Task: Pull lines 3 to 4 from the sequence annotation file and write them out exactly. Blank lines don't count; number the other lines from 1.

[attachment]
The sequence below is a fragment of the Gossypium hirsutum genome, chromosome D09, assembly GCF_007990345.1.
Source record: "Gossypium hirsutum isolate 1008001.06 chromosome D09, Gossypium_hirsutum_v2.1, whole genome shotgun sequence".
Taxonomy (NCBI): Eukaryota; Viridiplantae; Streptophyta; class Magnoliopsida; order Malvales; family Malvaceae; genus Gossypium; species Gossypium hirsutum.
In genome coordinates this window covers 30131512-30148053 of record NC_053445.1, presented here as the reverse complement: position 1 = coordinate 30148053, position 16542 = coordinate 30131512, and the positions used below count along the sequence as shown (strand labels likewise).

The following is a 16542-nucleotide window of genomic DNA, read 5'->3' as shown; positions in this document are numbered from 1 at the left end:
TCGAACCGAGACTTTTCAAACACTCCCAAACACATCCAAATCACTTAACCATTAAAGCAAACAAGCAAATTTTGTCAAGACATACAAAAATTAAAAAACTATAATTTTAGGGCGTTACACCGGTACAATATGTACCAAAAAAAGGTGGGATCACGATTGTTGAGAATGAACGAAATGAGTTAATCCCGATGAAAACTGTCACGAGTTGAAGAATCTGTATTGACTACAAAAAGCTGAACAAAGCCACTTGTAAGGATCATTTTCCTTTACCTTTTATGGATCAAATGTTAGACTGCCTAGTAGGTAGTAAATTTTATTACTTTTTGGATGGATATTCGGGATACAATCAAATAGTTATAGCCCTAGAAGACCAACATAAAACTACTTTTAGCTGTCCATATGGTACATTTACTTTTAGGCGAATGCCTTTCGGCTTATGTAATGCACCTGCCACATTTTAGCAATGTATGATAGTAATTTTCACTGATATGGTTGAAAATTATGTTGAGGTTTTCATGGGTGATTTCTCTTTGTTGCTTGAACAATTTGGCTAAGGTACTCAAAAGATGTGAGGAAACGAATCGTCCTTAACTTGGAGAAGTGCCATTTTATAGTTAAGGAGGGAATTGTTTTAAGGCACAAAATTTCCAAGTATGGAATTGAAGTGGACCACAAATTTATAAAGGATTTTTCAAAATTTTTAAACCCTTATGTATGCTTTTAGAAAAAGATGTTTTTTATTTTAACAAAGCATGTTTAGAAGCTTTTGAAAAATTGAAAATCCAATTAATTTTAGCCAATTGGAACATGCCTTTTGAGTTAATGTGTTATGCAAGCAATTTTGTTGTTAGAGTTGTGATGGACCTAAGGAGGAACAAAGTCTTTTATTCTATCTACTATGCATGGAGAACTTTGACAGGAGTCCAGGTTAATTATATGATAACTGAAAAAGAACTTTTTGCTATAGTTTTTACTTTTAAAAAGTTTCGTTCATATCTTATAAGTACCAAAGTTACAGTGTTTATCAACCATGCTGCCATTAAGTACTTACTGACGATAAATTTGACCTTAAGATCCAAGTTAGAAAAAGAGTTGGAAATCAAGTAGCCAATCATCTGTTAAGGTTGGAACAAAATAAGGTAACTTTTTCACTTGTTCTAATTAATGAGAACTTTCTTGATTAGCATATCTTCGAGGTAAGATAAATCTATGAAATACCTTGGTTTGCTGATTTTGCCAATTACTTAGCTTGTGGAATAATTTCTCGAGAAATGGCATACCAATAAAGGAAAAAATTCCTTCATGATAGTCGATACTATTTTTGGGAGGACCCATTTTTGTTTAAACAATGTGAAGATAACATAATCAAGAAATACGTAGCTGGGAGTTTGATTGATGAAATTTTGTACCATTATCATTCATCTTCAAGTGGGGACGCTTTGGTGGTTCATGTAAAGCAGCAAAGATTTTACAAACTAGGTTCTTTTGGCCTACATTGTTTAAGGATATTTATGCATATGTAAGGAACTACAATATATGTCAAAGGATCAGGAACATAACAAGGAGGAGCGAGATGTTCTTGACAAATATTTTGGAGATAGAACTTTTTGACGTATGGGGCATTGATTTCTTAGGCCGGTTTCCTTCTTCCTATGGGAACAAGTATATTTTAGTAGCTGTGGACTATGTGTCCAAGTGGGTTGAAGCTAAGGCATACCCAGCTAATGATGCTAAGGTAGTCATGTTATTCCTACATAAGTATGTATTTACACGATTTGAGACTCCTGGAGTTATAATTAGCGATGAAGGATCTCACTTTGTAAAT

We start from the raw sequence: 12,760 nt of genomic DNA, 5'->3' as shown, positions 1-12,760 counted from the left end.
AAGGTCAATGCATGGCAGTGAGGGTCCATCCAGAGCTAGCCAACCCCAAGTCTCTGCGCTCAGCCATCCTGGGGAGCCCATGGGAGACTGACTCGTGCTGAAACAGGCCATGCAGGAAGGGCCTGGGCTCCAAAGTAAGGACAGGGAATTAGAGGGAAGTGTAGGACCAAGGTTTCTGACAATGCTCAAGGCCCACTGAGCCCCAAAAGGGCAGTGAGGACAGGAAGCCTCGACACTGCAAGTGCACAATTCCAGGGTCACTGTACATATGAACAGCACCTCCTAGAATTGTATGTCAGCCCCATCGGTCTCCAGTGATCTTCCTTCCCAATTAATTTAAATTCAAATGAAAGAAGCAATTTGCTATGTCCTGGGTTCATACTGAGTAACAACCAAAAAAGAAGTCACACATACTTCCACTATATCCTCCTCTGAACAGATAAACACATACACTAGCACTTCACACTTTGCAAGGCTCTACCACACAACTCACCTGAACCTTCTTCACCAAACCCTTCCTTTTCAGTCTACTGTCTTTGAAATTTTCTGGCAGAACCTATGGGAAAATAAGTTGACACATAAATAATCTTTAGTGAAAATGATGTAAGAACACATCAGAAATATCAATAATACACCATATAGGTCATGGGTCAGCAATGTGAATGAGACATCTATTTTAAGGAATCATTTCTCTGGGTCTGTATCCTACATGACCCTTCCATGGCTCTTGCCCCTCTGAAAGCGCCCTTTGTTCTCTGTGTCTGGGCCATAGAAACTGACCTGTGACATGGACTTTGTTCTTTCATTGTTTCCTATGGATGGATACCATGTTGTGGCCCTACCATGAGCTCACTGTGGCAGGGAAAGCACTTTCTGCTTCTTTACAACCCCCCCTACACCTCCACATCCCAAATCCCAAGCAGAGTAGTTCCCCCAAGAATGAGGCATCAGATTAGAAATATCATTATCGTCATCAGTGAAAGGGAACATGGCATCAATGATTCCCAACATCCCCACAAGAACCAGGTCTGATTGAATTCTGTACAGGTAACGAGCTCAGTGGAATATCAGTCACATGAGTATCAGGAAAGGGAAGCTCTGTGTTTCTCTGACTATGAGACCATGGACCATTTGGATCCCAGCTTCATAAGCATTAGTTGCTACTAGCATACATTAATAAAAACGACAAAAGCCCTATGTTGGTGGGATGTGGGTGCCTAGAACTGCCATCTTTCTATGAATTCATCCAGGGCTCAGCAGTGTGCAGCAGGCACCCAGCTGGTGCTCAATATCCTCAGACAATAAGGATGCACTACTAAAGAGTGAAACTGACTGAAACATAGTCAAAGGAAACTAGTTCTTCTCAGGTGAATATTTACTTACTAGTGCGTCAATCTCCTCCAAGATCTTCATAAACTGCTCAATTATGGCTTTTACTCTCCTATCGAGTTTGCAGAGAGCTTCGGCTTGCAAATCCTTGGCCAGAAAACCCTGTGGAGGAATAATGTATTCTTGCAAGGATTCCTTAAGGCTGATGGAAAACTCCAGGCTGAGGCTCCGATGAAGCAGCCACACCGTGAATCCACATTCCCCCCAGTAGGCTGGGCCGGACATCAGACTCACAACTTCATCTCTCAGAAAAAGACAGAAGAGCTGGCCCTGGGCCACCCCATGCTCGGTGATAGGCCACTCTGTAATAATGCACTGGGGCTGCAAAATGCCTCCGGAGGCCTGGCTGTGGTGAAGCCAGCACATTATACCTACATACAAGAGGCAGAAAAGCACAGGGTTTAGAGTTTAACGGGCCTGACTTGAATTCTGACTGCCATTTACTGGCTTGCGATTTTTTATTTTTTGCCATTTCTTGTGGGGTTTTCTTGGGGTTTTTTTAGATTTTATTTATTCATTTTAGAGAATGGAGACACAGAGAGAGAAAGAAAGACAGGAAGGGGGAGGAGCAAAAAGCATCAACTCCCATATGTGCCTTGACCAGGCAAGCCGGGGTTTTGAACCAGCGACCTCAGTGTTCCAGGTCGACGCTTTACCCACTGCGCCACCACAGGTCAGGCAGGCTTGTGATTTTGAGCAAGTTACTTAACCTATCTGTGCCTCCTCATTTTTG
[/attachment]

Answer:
Taxonomy (NCBI): Eukaryota; Viridiplantae; Streptophyta; class Magnoliopsida; order Malvales; family Malvaceae; genus Gossypium; species Gossypium hirsutum.
In genome coordinates this window covers 30131512-30148053 of record NC_053445.1, presented here as the reverse complement: position 1 = coordinate 30148053, position 16542 = coordinate 30131512, and the positions used below count along the sequence as shown (strand labels likewise).